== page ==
All Triton subs are capable vessels for archaeological research. To fully optimize the vessel for archaeological work, Triton provide upgrades to navigational instrumentation and bathymetric data collection capabilities, an artifact collection skid, upgrades to the manipulator arm, and a fly-out ROV for wreck penetration.
These upgrades allow archaeologists to conduct extremely accurate georeferenced underwater surveys, locate and identify features of interest on the seafloor even under extremely limited visibility conditions, identify wreck artifacts or even entire shipwrecks hidden under sand or other substrates, pick up and return delicate objects to the surface, and enter and film otherwise impenetrable spaces within a shipwreck.
Beyond the installation and integration of these upgrades, Triton also provides comprehensive training programs for their effective use.
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Notable Archaeological Expeditions
Use the map below to explore some of the most interesting and groundbreaking archaeological expeditions undertaken by Triton submersibles.
Explore all notable Triton Expeditions
The ability of a properly equipped Triton to quickly ‘ground-truth’ identified features makes them superior in capability to ROVs, side-scan-sonars and other traditional survey platforms.
Standard survey capabilities can be optimized by adding either, or both, of the following sonar upgrades.
Multi-purpose multibeam sonar
When forward facing on an intelligent pan and tilt device, these units provide high-resolution, two-dimensional sonar output for low altitude navigation in low visibility environments, such as low-light or turbid conditions.
When the sub is set to cruise above the seafloor at ten meters or more, however, the unit can be rotated to face downwards and used to provide high resolution bathymetry data.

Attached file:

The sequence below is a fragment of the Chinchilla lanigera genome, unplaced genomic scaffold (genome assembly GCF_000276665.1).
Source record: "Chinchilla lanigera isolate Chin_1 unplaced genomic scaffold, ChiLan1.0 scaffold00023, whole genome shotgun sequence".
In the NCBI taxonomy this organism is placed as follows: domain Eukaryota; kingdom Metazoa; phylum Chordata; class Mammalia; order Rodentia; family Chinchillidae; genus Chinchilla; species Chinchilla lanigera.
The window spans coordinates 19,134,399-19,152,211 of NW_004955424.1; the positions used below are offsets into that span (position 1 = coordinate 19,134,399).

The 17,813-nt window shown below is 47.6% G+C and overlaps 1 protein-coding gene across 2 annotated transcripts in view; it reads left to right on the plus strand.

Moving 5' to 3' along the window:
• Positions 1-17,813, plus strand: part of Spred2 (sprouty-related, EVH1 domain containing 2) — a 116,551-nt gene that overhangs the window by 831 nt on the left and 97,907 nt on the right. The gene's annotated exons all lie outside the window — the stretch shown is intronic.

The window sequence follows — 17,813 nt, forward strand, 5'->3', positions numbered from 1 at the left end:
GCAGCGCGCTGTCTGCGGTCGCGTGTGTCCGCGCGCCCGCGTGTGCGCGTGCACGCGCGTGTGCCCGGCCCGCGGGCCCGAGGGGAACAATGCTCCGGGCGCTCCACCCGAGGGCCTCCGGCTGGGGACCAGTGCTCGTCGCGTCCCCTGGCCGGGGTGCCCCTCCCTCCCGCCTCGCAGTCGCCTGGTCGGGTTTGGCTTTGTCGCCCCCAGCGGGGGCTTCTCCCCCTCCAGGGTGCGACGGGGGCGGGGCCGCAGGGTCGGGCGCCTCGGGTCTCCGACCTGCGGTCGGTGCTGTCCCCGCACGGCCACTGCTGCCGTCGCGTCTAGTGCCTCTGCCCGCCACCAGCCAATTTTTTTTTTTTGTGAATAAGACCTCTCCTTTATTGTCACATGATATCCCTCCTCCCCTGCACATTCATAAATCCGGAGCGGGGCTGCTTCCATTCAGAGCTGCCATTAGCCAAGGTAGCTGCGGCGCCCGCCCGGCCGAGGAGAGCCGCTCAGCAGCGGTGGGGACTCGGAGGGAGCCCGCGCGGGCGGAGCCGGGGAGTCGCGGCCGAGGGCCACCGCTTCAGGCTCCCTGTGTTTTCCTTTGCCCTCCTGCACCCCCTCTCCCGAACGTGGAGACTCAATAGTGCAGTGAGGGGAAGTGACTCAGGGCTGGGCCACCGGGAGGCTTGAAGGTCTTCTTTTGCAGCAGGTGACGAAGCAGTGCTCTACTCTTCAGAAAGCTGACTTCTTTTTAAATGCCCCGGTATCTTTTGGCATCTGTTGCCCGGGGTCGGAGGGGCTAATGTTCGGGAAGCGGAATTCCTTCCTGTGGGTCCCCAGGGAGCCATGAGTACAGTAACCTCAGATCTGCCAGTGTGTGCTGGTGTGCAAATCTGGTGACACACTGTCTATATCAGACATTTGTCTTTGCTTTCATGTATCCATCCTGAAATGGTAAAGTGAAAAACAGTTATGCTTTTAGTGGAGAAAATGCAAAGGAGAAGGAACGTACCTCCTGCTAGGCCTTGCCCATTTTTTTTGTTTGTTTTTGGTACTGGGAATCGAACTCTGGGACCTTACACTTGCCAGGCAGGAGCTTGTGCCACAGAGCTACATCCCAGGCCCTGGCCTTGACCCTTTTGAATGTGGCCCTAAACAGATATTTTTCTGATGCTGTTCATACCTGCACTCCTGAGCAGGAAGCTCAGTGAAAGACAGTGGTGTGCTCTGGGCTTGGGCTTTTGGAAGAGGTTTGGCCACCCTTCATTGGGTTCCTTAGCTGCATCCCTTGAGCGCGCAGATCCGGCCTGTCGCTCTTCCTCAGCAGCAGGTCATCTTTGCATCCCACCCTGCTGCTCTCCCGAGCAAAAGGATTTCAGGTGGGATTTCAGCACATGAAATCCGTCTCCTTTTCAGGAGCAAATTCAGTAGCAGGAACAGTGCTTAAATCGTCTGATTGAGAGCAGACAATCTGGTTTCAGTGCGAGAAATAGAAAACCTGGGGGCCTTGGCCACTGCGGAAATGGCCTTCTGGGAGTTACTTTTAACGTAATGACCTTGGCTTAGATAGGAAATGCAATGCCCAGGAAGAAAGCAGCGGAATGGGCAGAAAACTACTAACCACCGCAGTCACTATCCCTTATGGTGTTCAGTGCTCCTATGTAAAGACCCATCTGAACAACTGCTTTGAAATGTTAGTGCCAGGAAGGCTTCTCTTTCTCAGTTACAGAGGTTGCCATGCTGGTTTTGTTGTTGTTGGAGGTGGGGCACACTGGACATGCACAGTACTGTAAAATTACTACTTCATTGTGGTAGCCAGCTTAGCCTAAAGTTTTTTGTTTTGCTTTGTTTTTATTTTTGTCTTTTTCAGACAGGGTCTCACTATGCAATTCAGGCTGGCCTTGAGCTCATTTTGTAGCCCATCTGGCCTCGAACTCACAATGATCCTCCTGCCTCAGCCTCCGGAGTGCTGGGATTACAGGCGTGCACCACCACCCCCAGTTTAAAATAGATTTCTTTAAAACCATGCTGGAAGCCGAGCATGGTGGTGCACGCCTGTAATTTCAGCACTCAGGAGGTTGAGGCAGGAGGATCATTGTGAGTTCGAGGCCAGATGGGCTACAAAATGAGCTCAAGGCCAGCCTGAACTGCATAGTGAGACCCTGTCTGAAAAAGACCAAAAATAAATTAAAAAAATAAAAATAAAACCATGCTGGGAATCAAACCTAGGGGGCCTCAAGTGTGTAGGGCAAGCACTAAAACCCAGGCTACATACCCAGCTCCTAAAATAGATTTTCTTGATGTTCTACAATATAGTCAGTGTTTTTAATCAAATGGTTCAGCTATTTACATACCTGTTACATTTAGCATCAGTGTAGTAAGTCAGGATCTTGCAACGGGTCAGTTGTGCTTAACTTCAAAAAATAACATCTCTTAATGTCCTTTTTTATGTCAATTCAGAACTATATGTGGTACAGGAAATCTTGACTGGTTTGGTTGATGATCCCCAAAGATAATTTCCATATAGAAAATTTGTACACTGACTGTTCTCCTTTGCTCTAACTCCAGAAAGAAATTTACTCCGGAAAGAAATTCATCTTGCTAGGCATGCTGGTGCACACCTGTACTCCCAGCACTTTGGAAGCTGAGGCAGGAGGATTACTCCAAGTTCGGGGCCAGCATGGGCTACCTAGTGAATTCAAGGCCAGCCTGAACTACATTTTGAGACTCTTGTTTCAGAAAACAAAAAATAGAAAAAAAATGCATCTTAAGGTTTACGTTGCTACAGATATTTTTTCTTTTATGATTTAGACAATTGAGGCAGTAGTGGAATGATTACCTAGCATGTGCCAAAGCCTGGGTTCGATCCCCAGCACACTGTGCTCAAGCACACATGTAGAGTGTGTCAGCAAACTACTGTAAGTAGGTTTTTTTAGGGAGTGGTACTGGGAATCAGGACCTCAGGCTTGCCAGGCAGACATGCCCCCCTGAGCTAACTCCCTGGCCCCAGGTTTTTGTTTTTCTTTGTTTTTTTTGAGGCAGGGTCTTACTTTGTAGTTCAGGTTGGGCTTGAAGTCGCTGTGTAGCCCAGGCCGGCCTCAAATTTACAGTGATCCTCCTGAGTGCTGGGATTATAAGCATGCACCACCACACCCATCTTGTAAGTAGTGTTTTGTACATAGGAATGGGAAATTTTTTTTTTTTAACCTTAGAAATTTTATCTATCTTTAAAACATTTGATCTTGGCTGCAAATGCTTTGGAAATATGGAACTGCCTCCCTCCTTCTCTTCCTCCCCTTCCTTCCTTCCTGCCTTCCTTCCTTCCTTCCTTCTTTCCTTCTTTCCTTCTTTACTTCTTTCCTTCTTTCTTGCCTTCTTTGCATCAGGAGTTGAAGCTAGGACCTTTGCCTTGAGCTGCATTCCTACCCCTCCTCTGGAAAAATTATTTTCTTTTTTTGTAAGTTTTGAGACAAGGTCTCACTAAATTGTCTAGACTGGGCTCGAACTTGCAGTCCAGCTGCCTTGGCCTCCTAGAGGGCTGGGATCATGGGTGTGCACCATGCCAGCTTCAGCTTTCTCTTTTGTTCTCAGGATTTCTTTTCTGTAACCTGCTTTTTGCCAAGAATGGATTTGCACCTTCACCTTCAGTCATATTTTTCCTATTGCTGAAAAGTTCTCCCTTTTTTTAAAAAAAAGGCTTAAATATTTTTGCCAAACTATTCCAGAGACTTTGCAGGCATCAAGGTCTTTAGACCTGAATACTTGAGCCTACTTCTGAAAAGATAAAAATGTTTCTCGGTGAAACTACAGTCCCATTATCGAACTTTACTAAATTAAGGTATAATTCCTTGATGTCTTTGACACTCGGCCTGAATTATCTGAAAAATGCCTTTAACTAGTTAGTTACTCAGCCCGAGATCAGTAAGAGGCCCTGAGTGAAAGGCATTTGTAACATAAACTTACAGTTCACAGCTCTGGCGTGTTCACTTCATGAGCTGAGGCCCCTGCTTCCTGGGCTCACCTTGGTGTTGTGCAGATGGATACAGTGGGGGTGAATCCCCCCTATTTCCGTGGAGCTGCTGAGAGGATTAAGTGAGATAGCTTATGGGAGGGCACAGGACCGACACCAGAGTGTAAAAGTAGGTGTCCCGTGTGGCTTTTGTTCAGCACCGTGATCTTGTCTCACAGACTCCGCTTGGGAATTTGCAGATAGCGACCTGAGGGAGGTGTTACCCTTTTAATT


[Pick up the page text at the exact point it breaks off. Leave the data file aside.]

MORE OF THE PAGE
Linked to the USBL navigation system, the bathymetry data is both fully georeferenced and available in real time. Identified objects of interest on the seafloor can be instantly recognized and, if desired, the sub can be redirected to examine them in greater detail. The output is directed towards a standalone touchscreen monitored by the technician or scientist operating the sonar. The unit is linked with, and can instantly send waypoints to, the main navigational touchscreen. This integration allows the pilot to navigate toward waypoints whenever appropriate.
Ground Penetrating Sonar
This unit provides detection capabilities for objects buried beneath the surface of the seafloor. Detection depths of six to eight meters through sand – and greater than 30m in mud and other soft substrates – are typical.
As with multibeam sonar, the output is provided in real time to a touchscreen computer in the sub. It is integrated with USBL georeferencing data, to allow the rapid re-location and investigation of identified objects of interest.
When working alongside ship-based excavation devices, a Triton sub can be used to retrieve objects of interest buried deep beneath the seafloor.
Artefact Collection Skid
Artefact Collection Skids feature extendable collection drawers that can be adjusted in size depending on the needs of each project. Interior drawer rails allow adjustment to drawer size on the fly.
Beyond dimensions, drawers may be customised to include padding to allow the safe collection and retrieval of easily-damaged fragile artefacts.
Interchangeable Equipment Skids
Manipulator Upgrade Options
For archaeological projects that involve the collection of delicate objects and/or the necessity for extremely delicate operation of the manipulator arms, Triton recommends upgrading the standard, rate controlled, 6-function manipulator arm to a position controlled, 7-function arm, for increased dexterity and fine scaled control, and with specially padded jaws for delicate object retrieval. An additional option is the additional of a second manipulator arm, depending on project needs and the prevailing data collection conditions.
Fly-out ROV Option
For the interior penetration of intact or semi-intact shipwrecks, Triton offers the installation of a micro ROV (21 x 15 x 17 cm) carrying an impressive 800 tvl x 0.1 lux camera with lights, with an 80 m cable, housed in a garage (70 x 60 x 17 cm) on the side of the sub. Controlled by technicians within the sphere, this ROV can be used to penetrate small spaces within shipwrecks and provide recordable visual information to the sub pilot and passengers, up to 70m away from the sub.
Header image courtesy Alucia Productions. For promotional purposes only.
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